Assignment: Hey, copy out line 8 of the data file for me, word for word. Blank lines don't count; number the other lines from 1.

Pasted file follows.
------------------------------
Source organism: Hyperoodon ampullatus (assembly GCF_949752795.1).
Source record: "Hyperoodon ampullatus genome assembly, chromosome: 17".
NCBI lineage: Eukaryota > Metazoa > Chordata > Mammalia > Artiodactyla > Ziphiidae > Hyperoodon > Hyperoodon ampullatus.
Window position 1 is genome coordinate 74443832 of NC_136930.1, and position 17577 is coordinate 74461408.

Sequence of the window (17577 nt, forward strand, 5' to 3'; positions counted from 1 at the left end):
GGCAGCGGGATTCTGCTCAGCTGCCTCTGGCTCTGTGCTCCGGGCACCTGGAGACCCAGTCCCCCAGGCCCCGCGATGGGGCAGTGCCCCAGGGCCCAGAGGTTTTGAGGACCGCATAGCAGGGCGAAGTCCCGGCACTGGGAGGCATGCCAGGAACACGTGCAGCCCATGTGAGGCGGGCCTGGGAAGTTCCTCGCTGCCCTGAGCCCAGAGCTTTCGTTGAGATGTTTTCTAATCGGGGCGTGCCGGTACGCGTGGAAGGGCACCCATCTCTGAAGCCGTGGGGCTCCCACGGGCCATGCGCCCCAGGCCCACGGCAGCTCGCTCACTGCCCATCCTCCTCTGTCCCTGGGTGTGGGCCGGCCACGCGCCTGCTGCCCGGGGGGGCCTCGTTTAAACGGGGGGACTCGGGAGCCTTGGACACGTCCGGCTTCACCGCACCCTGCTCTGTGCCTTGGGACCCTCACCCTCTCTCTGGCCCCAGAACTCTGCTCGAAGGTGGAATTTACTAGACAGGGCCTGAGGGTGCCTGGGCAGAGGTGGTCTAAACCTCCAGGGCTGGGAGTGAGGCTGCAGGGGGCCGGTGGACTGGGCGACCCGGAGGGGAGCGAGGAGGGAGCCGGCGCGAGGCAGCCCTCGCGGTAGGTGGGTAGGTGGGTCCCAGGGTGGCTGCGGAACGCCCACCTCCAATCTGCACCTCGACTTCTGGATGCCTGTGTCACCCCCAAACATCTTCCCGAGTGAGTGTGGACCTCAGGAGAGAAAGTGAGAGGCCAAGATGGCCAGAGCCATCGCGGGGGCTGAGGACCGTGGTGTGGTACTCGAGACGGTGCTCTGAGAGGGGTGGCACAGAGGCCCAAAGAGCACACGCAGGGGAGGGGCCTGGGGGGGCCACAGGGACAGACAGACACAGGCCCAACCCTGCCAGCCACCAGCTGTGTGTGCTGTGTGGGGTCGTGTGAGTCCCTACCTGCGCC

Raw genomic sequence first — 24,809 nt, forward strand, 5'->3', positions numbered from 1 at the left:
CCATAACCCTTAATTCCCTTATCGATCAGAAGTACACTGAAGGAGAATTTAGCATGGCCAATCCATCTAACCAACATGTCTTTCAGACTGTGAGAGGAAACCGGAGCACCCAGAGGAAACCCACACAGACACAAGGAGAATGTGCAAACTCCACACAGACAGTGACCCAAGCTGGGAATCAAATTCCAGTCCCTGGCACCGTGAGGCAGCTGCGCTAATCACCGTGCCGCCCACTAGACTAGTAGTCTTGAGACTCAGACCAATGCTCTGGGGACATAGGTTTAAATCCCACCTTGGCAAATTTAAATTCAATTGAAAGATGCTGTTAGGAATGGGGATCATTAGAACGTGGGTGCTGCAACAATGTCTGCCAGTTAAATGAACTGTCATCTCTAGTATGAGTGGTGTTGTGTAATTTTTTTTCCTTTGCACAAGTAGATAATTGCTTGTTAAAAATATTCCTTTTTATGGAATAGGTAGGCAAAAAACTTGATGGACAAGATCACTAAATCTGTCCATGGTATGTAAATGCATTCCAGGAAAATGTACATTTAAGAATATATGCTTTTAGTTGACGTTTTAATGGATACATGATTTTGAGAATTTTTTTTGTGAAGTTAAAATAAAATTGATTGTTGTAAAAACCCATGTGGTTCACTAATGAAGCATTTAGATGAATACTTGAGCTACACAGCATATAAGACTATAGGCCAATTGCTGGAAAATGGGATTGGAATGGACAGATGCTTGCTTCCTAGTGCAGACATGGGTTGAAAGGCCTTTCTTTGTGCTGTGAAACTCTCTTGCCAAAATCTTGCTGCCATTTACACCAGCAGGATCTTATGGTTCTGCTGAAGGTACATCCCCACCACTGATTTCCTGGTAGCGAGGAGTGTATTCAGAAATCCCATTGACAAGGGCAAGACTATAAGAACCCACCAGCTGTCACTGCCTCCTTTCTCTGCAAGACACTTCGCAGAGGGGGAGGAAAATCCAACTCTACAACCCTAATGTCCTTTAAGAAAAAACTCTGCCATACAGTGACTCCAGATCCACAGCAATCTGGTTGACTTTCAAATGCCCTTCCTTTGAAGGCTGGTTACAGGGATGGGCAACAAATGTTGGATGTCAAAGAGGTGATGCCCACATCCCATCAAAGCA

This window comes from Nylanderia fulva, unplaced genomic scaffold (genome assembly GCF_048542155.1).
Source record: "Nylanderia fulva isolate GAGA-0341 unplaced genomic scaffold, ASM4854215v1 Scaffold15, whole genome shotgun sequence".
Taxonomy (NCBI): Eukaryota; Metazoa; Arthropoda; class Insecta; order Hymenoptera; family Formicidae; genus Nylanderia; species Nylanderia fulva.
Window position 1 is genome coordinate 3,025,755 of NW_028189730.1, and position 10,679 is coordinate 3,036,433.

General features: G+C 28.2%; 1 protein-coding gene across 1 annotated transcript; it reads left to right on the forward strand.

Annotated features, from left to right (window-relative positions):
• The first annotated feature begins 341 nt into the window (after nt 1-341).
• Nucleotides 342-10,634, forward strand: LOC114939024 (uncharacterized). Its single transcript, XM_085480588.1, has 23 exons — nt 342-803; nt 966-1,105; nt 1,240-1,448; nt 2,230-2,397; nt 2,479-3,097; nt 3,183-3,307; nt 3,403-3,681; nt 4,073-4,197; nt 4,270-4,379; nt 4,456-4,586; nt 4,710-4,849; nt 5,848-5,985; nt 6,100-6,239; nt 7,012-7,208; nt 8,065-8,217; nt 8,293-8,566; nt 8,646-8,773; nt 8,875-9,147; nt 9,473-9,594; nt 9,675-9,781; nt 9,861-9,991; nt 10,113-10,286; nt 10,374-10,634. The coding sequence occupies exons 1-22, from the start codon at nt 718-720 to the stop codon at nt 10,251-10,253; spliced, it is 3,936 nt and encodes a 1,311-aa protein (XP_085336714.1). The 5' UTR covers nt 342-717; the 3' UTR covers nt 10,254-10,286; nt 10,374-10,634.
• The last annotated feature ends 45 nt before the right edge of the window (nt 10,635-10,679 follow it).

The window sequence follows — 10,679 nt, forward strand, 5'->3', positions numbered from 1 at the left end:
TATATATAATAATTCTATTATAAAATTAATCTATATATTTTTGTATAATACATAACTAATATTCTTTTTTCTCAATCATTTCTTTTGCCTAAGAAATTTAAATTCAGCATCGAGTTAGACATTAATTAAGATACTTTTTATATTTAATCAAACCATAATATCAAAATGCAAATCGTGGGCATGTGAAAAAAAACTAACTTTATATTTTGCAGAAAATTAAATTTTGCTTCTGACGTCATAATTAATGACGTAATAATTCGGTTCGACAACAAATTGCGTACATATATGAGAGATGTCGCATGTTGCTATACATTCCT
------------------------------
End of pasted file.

CCATAACCCTTAATTCCCTTATCGATCAGAAGTACACTGAAGGAGAATTTAGCATGGCCAATCCATCTAACCAACATGTCTTTCAGACTGTGAGAGGAAACCGGAGCACCCAGAGGAAACCCACACAGACACAAGGAGAATGTGCAAACTCCACACAGACAGTGACCCAAGCTGGGAATCAAATTCCAGTCCCTGGCACCGTGAGGCAGCTGCGCTAATCACCGTGCCGCCCACTAGACTAGTAGTCTTGAGACTCAGACCAATGCTCTGGGGACATAGGTTTAAATCCCACCTTGGCAAATTTAAATTCAATTGAAAGATGCTGTTAGGAATGGGGATCATTAGAACGTGGGTGCTGCAACAATGTCTGCCAGTTAAATGAACTGTCATCTCTAGTATGAGTGGTGTTGTGTAATTTTTTTTCCTTTGCACAAGTAGATAATTGCTTGTTAAAAATATTCCTTTTTATGGAATAGGTAGGCAAAAAACTTGATGGACAAGATCACTAAATCTGTCCATGGTATGTAAATGCATTCCAGGAAAATGTACATTTAAGAATATATGCTTTTAGTTGACGTTTTAATGGATACATGATTTTGAGAATTTTTTTTGTGAAGTTAAAATAAAATTGATTGTTGTAAAAACCCATGTGGTTCACTAATGAAGCATTTAGATGAATACTTGAGCTACACAGCATATAAGACTATAGGCCAATTGCTGGAAAATGGGATTGGAATGGACAGATGCTTGCTTCCTAGTGCAGACATGGGTTGAAAGGCCTTTCTTTGTGCTGTGAAACTCTCTTGCCAAAATCTTGCTGCCATTTACACCAGCAGGATCTTATGGTTCTGCTGAAGGTACATCCCCACCACTGATTTCCTGGTAGCGAGGAGTGTATTCAGAAATCCCATTGACAAGGGCAAGACTATAAGAACCCACCAGCTGTCACTGCCTCCTTTCTCTGCAAGACACTTCGCAGAGGGGGAGGAAAATCCAACTCTACAACCCTAATGTCCTTTAAGAAAAAACTCTGCCATACAGTGACTCCAGATCCACAGCAATCTGGTTGACTTTCAAATGCCCTTCCTTTGAAGGCTGGTTACAGGGATGGGCAACAAATGTTGGATGTCAAAGAGGTGATGCCCACATCCCATCAAAGCA